James McKinley was engaged in the manufacture of iron, being what was commonly called a furnace man. As the son grew up, he too went into the iron business, becoming the manager of a furnace at New Wilmington, Lawrence County, Pennsylvania, a position he maintained for upward of twenty years. This furnace was miles from the home of William McKinley, Sr.; but furnace work was not easy to be had in those days, and rather tlian give up his position, the father of the future President used to drive home every Saturday to see his family, and drive back to work early Monday morning.
In 1829, William McKinley, Sr., married Nancy Campbell Allison, a descendant of English-Dutch stock that came to America with William Penn. Her grandfather was active during the Revolution, and was known as a maker of bullets and cannon. He was a founder by trade, sturdy, stern, and uncompromising—one of the men who said we must establish our freedom no matter what the cost.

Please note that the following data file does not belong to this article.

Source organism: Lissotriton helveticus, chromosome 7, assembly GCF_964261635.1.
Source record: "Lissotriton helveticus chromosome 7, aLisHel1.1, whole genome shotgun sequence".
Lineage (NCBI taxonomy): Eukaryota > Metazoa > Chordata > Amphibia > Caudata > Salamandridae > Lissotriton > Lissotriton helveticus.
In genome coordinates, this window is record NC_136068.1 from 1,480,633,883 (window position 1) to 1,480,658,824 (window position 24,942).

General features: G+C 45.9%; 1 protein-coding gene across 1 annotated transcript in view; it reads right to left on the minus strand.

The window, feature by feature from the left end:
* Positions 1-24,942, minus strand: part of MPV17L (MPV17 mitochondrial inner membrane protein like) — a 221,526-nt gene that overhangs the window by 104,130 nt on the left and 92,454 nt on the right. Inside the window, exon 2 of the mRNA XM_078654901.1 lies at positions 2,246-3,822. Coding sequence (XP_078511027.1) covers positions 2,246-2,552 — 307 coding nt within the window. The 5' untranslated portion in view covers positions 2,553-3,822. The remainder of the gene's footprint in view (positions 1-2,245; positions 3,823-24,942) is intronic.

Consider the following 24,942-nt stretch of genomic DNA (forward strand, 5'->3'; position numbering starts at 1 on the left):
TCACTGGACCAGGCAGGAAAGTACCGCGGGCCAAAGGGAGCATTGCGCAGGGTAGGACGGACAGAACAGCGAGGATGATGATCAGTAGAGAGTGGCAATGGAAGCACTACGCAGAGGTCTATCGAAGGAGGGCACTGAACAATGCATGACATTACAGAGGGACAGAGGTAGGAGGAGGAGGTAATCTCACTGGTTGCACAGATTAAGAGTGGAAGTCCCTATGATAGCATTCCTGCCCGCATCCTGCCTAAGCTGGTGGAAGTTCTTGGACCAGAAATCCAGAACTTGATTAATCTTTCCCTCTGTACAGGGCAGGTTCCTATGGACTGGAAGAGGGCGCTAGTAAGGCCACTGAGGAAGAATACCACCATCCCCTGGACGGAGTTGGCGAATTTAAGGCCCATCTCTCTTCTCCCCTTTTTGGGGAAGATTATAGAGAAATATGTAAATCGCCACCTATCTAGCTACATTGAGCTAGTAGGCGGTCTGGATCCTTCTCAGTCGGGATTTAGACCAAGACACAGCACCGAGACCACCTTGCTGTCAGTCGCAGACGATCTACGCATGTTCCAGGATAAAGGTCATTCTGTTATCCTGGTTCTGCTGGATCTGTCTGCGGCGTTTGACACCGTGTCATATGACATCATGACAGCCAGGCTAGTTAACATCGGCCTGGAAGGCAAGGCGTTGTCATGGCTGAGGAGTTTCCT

The home in which William McKinley, the future President, first saw the light of